Wednesday, November 16, 2005

Yeah, right, a 'witch hunt'

More like a "which" hunt -- as in "Which story can we find by Nada Behziz that doesn't have plagiarized material in it?" At least that's what one comes away with after reading the Bakersfield Californian's review of the now-fired Behziz's work. (reg. required)

Internal probe finds plagiarism, other problems in more than 35 stories written by the ex-staffer, says the headline. That's out of 96 bylined stories she did for the newspaper. The list of corrections goes on for nine pages printed from the Web. It runs the gamut, from material lifted from other publications and wire services without attribution to apparently making up sources and then attributing lifted material to them.

But wait, Johnny, there's more: Misstatments on Behziz's resume about her former jobs (some were internships, though she allegedly listed them as regular positions) and about a supposed degree from San Francisco State University (went here, but never got the degree, the school told Bakersfield reporter Gretchen Wenner).

Behziz has hired a lawyer, and her response to the newspaper's request for comment sounded more like she's auditioning for a White House job: This is a witch hunt. Too bad your news organization is not this vigilant in pursuing true wrongdoers.

No, Ms. Behziz. If what the paper says is true, you are the true wrongdoer, having wronged every reader who ever looked at one of your stories. And since you wrote about health -- a truly life-and-death matter for some who might have made decisions based on your words -- you effectively pointed a loaded verbal gun at every one of those readers.

The only "witch" hunt here is figuring out which job flipping burgers you're even qualified to get now. Maybe serving up Whoppers?

On second thought, let's keep you away from the grill just to keep from tempting you to try to pass off that soyburger as the real thing.

(Quick editing notes: Bakersfield has put together a nice package, complete with a nice graphic showing one of the stories and the original from which material supposedly was lifted, the main story, the corrections list, Executive Editor Mike Jenner's column in which he promises more thorough background checks on new hires and a system of auditing accuracy, and links to previous stories, including one detailing how the paper blew it when a doctor complained months earlier about possible plagiarism.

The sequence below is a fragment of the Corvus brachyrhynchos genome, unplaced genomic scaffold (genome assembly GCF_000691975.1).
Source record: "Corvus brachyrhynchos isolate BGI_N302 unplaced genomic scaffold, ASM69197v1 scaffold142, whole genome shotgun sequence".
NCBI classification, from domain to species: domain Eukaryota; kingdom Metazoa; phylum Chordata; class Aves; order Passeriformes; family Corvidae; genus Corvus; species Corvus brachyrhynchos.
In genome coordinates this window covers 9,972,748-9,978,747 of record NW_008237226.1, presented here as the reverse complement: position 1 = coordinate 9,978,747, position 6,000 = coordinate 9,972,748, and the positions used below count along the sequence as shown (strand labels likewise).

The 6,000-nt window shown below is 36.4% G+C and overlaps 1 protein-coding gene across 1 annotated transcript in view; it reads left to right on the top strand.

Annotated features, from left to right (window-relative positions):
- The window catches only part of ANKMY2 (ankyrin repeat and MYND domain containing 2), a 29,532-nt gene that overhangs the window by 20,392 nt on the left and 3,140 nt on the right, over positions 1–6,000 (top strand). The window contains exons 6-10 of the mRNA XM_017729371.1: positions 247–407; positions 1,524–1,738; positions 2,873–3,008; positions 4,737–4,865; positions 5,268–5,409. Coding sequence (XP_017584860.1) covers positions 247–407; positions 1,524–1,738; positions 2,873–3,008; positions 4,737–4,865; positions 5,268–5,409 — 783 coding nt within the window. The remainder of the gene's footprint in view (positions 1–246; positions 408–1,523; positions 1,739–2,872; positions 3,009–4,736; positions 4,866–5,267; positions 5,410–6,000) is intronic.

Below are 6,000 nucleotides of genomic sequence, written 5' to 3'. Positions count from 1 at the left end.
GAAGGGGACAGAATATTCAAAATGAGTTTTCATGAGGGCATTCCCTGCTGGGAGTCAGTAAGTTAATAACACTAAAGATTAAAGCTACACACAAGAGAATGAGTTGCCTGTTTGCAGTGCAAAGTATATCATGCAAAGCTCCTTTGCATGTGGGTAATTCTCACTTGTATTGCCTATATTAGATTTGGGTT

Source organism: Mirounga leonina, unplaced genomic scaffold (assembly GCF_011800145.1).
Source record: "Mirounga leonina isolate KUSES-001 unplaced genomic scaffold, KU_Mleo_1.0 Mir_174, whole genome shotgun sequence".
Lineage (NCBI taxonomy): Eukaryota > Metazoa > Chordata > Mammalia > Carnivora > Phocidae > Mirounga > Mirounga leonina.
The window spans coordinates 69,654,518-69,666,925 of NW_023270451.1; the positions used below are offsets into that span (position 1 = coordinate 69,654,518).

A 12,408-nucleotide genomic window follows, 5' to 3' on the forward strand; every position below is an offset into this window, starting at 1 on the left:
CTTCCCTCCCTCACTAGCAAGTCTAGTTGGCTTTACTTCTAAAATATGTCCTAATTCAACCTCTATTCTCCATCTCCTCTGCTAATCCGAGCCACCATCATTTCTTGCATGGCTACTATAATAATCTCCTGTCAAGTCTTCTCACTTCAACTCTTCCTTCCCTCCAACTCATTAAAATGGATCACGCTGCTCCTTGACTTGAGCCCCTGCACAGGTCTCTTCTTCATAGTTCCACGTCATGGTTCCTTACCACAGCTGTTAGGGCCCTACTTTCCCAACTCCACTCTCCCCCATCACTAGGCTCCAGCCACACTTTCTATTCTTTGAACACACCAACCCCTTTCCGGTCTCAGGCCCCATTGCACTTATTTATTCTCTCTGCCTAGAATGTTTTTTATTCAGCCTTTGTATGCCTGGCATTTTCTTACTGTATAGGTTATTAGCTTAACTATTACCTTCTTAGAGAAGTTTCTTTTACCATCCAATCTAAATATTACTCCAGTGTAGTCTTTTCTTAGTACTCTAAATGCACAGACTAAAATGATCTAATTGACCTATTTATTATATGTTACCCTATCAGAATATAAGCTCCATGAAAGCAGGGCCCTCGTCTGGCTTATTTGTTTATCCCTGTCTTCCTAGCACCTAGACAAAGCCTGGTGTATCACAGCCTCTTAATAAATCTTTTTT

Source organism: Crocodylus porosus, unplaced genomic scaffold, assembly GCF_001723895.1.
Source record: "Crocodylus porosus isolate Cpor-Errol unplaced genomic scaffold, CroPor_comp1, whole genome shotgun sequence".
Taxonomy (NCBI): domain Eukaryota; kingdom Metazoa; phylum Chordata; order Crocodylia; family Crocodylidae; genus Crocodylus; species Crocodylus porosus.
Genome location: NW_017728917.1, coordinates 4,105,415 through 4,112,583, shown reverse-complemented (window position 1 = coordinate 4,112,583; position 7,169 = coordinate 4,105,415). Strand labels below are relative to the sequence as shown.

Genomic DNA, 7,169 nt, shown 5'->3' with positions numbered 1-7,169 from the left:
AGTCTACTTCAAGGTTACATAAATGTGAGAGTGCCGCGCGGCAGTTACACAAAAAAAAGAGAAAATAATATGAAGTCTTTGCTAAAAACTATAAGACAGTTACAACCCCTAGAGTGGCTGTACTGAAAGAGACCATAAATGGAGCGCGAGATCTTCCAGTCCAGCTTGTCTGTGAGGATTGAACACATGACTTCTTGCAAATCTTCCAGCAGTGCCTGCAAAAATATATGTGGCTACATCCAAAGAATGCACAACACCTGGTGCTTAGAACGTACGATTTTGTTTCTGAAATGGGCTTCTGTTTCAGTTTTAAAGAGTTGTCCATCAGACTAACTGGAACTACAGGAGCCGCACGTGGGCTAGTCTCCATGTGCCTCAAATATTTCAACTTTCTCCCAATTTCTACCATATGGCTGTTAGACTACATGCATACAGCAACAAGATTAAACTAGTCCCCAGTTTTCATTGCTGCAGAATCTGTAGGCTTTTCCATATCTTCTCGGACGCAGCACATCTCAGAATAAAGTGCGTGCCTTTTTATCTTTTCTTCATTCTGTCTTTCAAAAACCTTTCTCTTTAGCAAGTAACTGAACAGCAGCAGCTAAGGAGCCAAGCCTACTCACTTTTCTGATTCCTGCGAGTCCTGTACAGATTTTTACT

Two jarring errors in the first few grafs do mar it a bit for a copy editor: "The piece centered around a supposed local deaf man's experience with cochlear implants ..." [read: centered on. Things center on or revolve around]

"Nearly 200 of the 850 words in Behiziz's story -- including the first sentence -- is plagiarized ..." [make that "are' plagiarized. Those words really aren't acting as a unit; they can be counted].

It also concerns me that Behziz's response was left until the last three grafs of the story. I've just always been of the school that in fairness you get the other side's response up high. Putting it that low after two pages of piling on, comes across, I fear, as merely tossing it off. The public senses such things.

But overall, a nice piece of work.)


At 11/17/05, 1:32 AM, Blogger Super Reporter said...

Good points all around. I never thought about my words sbeing a "loaded verbal gun."

At 11/18/05, 6:38 AM, Blogger Phillip Blanchard said...

Of course I wonder how so many errors got through a copy desk. A lot of them should have been caught routinely. For example:

Comments published in a July 13 interview with Chorost in U.S. News & World Report were attributed by Behziz to Michael Gispen, identified as a language professor at UCLA.
But UCLA information officers Judy Lin and Meg Sullivan confirmed the university doesn't employ a Michael Gispen -- nor has any UC campus in the past five years. A Google search of the name also turned up no matches. The university has no "language professor" title, the officers added.

The Google search should have been the first thing the copy editor tried and apparently it would have raised a red flag.

At 11/18/05, 12:36 PM, Blogger Doug Fisher said...

A well-taken point. Unfortunately, from what few studies have been done, the work routine on a lot of copy desks puts such checking in the "frill" category (a case study of a mid-sized copy desk by Glen Bleske is a good example). That may be something we at ACES need to really address.

At 10/24/13, 10:32 AM, Anonymous Anthony said...

Does anyone have working links to what you're trying to source? they're broken....

At 10/25/13, 1:52 AM, Blogger Doug Fisher said...

Unfortunately, no. This post is 8 years old, and, unfortunately, link rot is endemic, especially on media sites.


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